Thursday, December 28, 2006

Home for the holidays

For Christmas this year, I decided to return to my training family´s house in Carazo. It´s amazing how close I´ve become with them in just 3 months. I felt like I was visiting my ¨real¨ family who I´d known for years. It´s traditional here, just like the French, to celebrate on the 24th. When I stepped into the house, I felt like it was truly Christmas. The walls were painted green, the tree beautfully decorated with actual wrapped presents beneath it, and lights strung up everywhere! Around 11 pm some of the other family came over and we all ate Christmas dinner which consisted of pretty much the normal: rice, beans, chicken, and pop (for special occasions). At midnight, everyone flooded the streets to watch the fireworks and after about 2 minutes nothing was visible with all of the smoke. It was a joyous night! We stayed up until about 2 am opening presents and chatting with visitors who stopped by.

The 25th was pretty much just another ordinary day here. My family took me to the river that is close to their house. We ended up walking down to this waterfall and hung out there for the afternoon, swimming, eating, and of course having a ¨little¨Nicaraguan Rosa de Caña rum. Needless to say, it was a great time!

Yesterday, we took a trip to Masaya, a touristy town closeby that sells all sorts of traditional handmade items. I wanted to buy a hamock for my new house and they have the most beautiful things there. Speaking of, I have officially found the house that I will ¨hopefully¨live in for the next two years. The mayor´s office near my town has a project where they build houses for families in need. The families just have to pay a sum of about $190 and they own the house. This woman that I´ve become friends with moved out of her house to be with her mother in the house next door. So, she offered to rent me her house. Of course the house is very basic; it´s sepearted into three parts/rooms and the woman is supposed to be installing electricity as well as building me a shower while I am gone. Now, in Nica terms, electricity means a light bulb strung from the ceiling connected to the house next door and the shower will be constructed of black trash bags and of course a bucket. I had to pretty much fight with the lady to give me a price because she said I should be deciding, so finally we agreed on 300 cordobas, which is about $20 per month. Not too bad! As soon as I return, I want to start painting it so that I can move in as soon as possible. I am just really eager to have more space and to be able to cook what I want and get up when I want (not that I don´t love waking up every morning at 5:30 am to country Spanish music). : )

Well, I hope all of you had a wonderful Christmas and an equally wonderful New Years. I will be spending New Years in Granda with some other volunteers. I´m hoping they will have the traditional burning of the old year´s doll in the streets!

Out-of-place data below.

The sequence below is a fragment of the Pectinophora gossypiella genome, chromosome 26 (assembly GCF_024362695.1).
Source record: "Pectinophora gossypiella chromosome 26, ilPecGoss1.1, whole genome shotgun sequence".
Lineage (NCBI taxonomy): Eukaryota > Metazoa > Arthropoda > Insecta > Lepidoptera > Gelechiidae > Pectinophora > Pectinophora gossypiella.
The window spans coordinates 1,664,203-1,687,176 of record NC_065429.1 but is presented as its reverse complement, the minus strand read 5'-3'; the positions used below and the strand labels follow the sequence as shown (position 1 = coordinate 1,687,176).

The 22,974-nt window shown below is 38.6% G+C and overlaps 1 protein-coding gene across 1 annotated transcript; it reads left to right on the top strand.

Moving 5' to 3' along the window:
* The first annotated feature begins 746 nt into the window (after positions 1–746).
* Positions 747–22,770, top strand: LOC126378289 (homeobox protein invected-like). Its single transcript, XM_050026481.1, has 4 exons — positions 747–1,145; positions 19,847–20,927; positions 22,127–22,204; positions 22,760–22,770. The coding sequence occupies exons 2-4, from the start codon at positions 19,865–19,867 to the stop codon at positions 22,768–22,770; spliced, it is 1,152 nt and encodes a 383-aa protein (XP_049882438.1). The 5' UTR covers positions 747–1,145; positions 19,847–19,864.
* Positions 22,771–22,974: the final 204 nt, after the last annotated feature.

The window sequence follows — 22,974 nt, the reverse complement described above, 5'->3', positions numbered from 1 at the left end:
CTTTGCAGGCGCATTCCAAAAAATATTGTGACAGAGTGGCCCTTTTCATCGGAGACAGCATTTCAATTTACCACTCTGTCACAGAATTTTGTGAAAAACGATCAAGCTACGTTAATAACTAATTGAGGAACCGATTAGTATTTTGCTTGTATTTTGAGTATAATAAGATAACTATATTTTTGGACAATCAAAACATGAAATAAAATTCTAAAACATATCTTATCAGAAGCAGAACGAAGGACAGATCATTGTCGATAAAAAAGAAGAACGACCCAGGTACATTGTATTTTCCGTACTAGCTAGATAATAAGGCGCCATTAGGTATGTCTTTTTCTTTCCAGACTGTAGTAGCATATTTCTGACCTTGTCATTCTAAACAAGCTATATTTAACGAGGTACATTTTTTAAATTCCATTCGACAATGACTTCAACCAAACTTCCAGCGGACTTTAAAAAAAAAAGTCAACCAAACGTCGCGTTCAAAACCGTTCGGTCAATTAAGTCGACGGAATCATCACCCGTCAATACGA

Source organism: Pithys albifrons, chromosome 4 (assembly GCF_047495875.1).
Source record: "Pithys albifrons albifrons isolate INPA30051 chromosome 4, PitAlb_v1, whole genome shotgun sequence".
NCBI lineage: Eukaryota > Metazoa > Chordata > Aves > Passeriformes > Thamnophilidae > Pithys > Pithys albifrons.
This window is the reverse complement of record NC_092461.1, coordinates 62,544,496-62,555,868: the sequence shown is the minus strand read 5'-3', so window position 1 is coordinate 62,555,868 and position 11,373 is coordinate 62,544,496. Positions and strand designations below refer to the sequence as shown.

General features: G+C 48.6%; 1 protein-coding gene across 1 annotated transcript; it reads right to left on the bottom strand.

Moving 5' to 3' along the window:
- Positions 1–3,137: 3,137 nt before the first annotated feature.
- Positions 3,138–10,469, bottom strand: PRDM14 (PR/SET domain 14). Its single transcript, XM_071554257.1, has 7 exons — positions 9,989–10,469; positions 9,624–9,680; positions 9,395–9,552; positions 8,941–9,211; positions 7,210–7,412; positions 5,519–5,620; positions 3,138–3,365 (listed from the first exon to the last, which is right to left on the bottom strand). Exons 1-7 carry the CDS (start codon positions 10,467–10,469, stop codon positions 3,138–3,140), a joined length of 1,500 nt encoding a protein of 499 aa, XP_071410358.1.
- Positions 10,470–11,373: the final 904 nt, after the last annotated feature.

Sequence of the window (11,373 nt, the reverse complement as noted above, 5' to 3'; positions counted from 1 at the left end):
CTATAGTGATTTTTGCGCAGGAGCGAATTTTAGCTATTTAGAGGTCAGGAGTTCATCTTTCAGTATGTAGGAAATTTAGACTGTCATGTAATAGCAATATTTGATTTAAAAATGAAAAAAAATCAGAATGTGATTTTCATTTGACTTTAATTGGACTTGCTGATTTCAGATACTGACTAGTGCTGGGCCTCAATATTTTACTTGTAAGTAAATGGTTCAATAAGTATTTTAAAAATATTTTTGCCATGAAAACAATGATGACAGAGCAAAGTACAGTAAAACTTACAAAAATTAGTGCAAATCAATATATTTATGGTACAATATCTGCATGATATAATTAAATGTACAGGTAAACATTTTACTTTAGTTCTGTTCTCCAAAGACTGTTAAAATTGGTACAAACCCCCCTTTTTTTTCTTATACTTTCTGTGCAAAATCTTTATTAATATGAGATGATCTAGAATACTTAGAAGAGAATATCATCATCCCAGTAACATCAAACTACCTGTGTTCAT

Monday, December 18, 2006

What´s For Dinner?

Yesterday, I went on a hike to a cave located near my town with this family I have been hanging out with. The trail wasn´t too long, but very steep...good exercise and of course there was a beautiful view from the top! If you look closely, that clump of house is my little pueblo!

After reaching our destination we found a shady spot to sit under a tree to cool off a bit and have a little snack. While we were doing so, the guys that came with us decided to see what animals they could find at the top of the hill. When they came back, this is what they found. (See below...I know, I can´t believe I am holding it either!) In Spanish it´s called a garrobo which I think is a spiny-tailed iguana.

After they proceeded to tie it´s mouth shut so it couldn´t bite anyone and declaw it (or at least that´s what it looked like) they told me that it is customary to eat the garrobo if and only when one is lucky enough to catch one, as we were. : )

Well, here you dinner last night: garrobo with tortilla and coffee. I must admitt it was quite tasty, although I could only eat a couple bites because I couldn´t expel from my mind the image of that poor reptile being sliced open. So, for any of you who are lucky and courageous enough to come visit maybe we can try to catch one for our dinner. Bon appetit!

Wednesday, December 06, 2006

More pics of my new life in the campo!

This is the house where I am currently living. If you look all the way to the left, you can see the room the family built on for me. : )

This is me with Francisca who is graduating from pre-school and her grandmother.

Above is a hen house that we built yesterday with an organization that works in Rural Development.

Here I am on my first day of learning to ride a horse. Beside me is my teacher, 10-year old Noel, a little boy who is temporarily living with the family. Sorry the picture isn´t so clear.

This is me standing in the middle of a field on a hike I took with a family I met in my town. We climbed the mountains surrounding my town and went to an even smaller pueblo of about 30 houses.